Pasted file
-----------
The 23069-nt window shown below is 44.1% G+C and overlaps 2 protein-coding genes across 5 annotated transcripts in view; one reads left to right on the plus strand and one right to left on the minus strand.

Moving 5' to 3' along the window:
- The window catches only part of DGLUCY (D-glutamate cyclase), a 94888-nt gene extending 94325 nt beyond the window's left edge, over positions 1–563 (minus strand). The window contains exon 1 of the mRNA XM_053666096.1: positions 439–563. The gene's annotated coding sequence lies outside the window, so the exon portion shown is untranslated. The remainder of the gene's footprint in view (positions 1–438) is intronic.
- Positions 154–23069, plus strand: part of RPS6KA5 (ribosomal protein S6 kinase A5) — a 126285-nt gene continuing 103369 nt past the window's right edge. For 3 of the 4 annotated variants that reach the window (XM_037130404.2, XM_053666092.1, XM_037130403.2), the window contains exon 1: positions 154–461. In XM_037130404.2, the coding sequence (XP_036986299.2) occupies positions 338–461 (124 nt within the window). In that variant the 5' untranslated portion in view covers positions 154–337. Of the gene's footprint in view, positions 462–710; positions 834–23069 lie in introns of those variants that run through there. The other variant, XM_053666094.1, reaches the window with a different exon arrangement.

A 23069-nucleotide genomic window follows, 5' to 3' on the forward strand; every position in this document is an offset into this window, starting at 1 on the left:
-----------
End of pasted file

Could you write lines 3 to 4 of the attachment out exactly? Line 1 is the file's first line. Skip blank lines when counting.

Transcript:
- The window catches only part of DGLUCY (D-glutamate cyclase), a 94888-nt gene extending 94325 nt beyond the window's left edge, over positions 1–563 (minus strand). The window contains exon 1 of the mRNA XM_053666096.1: positions 439–563. The gene's annotated coding sequence lies outside the window, so the exon portion shown is untranslated. The remainder of the gene's footprint in view (positions 1–438) is intronic.
- Positions 154–23069, plus strand: part of RPS6KA5 (ribosomal protein S6 kinase A5) — a 126285-nt gene continuing 103369 nt past the window's right edge. For 3 of the 4 annotated variants that reach the window (XM_037130404.2, XM_053666092.1, XM_037130403.2), the window contains exon 1: positions 154–461. In XM_037130404.2, the coding sequence (XP_036986299.2) occupies positions 338–461 (124 nt within the window). In that variant the 5' untranslated portion in view covers positions 154–337. Of the gene's footprint in view, positions 462–710; positions 834–23069 lie in introns of those variants that run through there. The other variant, XM_053666094.1, reaches the window with a different exon arrangement.